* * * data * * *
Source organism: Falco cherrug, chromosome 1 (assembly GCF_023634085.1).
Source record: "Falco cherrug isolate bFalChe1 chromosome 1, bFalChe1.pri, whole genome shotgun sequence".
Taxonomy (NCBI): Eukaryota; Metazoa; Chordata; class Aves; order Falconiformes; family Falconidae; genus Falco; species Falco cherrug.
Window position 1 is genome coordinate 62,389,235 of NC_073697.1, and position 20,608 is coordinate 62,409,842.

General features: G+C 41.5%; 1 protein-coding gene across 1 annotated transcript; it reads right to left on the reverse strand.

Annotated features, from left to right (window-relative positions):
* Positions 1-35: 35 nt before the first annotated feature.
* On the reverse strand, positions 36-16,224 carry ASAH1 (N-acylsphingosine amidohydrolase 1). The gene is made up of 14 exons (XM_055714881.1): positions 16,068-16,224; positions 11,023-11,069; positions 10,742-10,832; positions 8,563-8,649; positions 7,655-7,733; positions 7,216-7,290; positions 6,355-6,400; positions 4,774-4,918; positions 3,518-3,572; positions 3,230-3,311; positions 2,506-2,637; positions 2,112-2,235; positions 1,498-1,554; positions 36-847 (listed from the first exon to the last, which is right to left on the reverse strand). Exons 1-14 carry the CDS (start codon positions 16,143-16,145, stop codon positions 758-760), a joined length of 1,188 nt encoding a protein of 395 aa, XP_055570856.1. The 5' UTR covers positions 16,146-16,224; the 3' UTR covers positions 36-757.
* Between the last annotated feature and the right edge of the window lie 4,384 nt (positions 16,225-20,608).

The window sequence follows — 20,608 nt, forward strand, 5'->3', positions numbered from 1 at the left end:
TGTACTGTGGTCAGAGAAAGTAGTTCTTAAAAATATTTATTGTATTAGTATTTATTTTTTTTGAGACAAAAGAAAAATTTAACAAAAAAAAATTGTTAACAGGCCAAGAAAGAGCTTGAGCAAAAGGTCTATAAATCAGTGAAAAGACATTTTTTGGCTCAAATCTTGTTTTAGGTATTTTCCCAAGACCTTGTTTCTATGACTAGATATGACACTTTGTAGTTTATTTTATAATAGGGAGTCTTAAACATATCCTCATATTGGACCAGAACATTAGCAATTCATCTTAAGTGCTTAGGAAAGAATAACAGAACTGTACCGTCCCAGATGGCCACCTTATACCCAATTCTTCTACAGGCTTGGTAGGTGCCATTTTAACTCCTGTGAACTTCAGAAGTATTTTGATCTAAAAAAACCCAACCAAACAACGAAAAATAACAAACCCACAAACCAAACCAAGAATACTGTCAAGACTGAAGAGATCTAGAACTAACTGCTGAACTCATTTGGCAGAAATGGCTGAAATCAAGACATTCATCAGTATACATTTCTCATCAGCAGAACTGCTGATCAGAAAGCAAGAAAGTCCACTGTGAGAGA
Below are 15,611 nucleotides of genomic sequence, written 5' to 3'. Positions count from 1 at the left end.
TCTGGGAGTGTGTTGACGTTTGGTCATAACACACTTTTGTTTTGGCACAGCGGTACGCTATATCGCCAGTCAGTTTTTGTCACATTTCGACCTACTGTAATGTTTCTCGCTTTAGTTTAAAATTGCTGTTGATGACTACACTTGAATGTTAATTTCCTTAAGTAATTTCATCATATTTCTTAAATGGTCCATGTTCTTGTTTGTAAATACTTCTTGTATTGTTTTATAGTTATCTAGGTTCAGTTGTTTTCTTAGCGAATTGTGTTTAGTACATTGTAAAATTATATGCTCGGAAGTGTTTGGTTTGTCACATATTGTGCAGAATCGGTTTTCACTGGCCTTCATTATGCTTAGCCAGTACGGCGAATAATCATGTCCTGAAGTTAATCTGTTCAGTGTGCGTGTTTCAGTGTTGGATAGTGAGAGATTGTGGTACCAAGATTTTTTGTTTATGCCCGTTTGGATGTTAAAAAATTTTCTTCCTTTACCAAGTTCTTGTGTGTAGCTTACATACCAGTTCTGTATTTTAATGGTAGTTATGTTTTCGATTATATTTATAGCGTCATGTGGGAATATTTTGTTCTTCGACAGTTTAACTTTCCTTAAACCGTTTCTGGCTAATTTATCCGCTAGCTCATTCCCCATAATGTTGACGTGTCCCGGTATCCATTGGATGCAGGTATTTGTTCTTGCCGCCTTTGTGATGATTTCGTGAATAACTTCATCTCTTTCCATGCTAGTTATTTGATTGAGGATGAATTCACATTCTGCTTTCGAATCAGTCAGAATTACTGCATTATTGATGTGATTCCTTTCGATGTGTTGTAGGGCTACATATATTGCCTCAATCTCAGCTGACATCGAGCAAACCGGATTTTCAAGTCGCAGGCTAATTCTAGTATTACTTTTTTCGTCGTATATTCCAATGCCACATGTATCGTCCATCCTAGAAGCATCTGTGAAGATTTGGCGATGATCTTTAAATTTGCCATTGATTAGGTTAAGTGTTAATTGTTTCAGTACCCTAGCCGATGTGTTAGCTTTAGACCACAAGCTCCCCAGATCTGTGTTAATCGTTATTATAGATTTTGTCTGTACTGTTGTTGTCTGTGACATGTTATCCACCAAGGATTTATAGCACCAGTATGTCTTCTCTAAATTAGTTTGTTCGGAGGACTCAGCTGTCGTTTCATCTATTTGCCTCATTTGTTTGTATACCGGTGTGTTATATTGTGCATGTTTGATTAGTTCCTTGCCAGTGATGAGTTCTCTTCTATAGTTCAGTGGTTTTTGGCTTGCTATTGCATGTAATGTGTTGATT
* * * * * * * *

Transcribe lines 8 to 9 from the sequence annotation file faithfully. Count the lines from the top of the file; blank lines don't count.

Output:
* On the reverse strand, positions 36-16,224 carry ASAH1 (N-acylsphingosine amidohydrolase 1). The gene is made up of 14 exons (XM_055714881.1): positions 16,068-16,224; positions 11,023-11,069; positions 10,742-10,832; positions 8,563-8,649; positions 7,655-7,733; positions 7,216-7,290; positions 6,355-6,400; positions 4,774-4,918; positions 3,518-3,572; positions 3,230-3,311; positions 2,506-2,637; positions 2,112-2,235; positions 1,498-1,554; positions 36-847 (listed from the first exon to the last, which is right to left on the reverse strand). Exons 1-14 carry the CDS (start codon positions 16,143-16,145, stop codon positions 758-760), a joined length of 1,188 nt encoding a protein of 395 aa, XP_055570856.1. The 5' UTR covers positions 16,146-16,224; the 3' UTR covers positions 36-757.
* Between the last annotated feature and the right edge of the window lie 4,384 nt (positions 16,225-20,608).